Jeanie Buss updated her autobiography “Laker Girl” recently to talk in some detail about how the entire Lakers hiring process that teased fans with Phil Jackson and landed on Mike D’Antoni. Buss said she was “stunned” and the incident almost sapped her passion for her job — the Lakers’ owner in charge of the business side of the operation — plus left her and her brother with a rocky relationship.
However, that was almost a year ago, the two are past that now and and are working very well together. Nothing to see here, move along (at least that’s the company line).
In the wake of the Los Angeles Times excerpt from the Buss memoir over the weekend, Jim and Jeanie Buss each released statements.
Jim Buss said:
“The words and sentiments in Jeanie’s new book reflect her feelings and frustrations nearly a year ago, and how she felt at that time. I understand that Jeanie felt that way, and why she felt that way. Since that time, we have discussed the situation, the circumstances that led to it, and our feelings about it. Both of us feel this has been resolved and have put this behind us.”
Jeanie Buss said:
“Jim has been great in terms of understanding my feelings about this and in fostering an atmosphere that has led to better communication. We have regular meetings and talks and are both committed to creating the best working environment possible, as are my sister and other brothers as well. We are focused only on what is best for the franchise and in making the Lakers championship contenders.”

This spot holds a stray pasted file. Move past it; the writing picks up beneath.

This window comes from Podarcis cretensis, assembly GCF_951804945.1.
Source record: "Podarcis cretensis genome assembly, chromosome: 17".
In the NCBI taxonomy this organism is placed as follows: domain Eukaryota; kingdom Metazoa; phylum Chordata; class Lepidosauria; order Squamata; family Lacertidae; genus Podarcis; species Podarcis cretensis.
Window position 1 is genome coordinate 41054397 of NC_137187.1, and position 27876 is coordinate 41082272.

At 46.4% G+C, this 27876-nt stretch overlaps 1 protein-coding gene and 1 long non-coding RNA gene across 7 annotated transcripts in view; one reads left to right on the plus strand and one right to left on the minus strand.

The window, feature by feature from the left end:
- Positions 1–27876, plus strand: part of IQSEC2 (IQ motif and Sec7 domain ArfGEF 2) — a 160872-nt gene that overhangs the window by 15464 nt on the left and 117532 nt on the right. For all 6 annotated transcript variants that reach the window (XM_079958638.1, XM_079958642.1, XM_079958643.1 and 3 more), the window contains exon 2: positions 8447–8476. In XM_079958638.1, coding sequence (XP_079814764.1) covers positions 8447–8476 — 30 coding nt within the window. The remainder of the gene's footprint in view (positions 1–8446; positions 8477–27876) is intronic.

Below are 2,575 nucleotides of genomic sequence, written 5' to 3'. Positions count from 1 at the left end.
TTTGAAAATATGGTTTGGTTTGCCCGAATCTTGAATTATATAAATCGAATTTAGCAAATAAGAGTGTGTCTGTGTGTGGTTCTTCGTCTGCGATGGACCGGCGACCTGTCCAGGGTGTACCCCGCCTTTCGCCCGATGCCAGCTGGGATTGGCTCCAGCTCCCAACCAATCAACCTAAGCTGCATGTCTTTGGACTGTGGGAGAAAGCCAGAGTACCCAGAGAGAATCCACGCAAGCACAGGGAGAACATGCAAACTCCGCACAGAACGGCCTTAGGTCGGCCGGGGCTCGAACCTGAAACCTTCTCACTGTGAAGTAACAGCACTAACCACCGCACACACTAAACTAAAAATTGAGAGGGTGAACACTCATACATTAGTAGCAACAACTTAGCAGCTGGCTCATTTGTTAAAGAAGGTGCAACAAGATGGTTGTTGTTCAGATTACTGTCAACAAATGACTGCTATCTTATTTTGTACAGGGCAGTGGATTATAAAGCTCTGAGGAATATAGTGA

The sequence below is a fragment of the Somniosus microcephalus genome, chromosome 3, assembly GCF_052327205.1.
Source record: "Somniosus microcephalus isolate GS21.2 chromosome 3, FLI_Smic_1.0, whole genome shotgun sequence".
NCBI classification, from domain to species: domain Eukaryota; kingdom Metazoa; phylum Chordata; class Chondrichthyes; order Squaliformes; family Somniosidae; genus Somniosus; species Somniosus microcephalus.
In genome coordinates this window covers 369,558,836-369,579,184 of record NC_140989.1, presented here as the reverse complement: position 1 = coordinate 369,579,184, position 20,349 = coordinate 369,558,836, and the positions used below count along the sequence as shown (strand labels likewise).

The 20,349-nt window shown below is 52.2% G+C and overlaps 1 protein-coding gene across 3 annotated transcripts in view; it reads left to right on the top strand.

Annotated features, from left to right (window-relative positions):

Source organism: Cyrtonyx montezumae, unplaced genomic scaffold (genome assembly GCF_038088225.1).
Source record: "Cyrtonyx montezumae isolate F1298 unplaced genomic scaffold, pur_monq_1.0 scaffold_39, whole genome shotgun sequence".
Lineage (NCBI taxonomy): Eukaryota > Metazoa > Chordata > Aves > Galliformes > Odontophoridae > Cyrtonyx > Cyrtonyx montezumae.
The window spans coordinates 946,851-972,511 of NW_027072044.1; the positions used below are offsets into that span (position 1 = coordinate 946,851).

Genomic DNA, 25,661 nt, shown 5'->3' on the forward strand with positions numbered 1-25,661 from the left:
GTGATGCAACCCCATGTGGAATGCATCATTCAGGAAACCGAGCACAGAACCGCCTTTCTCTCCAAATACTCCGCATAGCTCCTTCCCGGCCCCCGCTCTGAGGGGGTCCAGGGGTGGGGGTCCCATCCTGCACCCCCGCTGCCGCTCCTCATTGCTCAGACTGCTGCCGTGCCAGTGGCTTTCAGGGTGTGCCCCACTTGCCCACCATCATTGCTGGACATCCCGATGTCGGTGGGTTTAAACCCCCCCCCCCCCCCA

Reports from around the Lakers have been that the Buss family is starting to find a system of working together that works for all of them. They are communicating better and have weekly meetings that go over every aspect of the Laker business (which is the lone family business at this point).
We’ll see how that ends up manifesting itself on the court (this is clearly a transition year for the team). It’s understandable that it would take the family some time to figure out how to make their complex business relationship work for everyone.
As I’ve said before, hiring Mike D’Antoni and losing Dwight Howard will not define the legacy of Jim Buss and this family, but what they do next will. They are building the foundation of their legacy in the next few years. We’ll see how that turns out, but at least the family is talking.
If you’re going to bet on an NBA player likely to be moved before the start of the NBA season — or at least by the deadline — Bucks’ big man Greg Monroe would be a good choice. It’s no secret he is on the trade block, the Bucks just aren’t finding a team making an offering to their liking.
What would Monroe like?
He probably wants to end up in New Orleans, ESPN’s Marc Stein said on the Lowe Post podcast.
Which makes a ton of sense — he was born in New Orleans, he wants to go home. The two sides have talked about a deal multiple times in the past, but nothing got done.
The problem is the Bucks are only getting rock-bottom offers for Monroe. On the upside, he’s an efficient offensive NBA big who got the Bucks 15.3 points and 8.8 rebounds a game last season. However, he’s a defensive liability who does not protect the rim, plus he’s a $17 million rental next season (he can and likely will opt out in the summer of 2017). Even teams that could use a scoring big are not going to give up much quality in a trade for a rental like Monroe.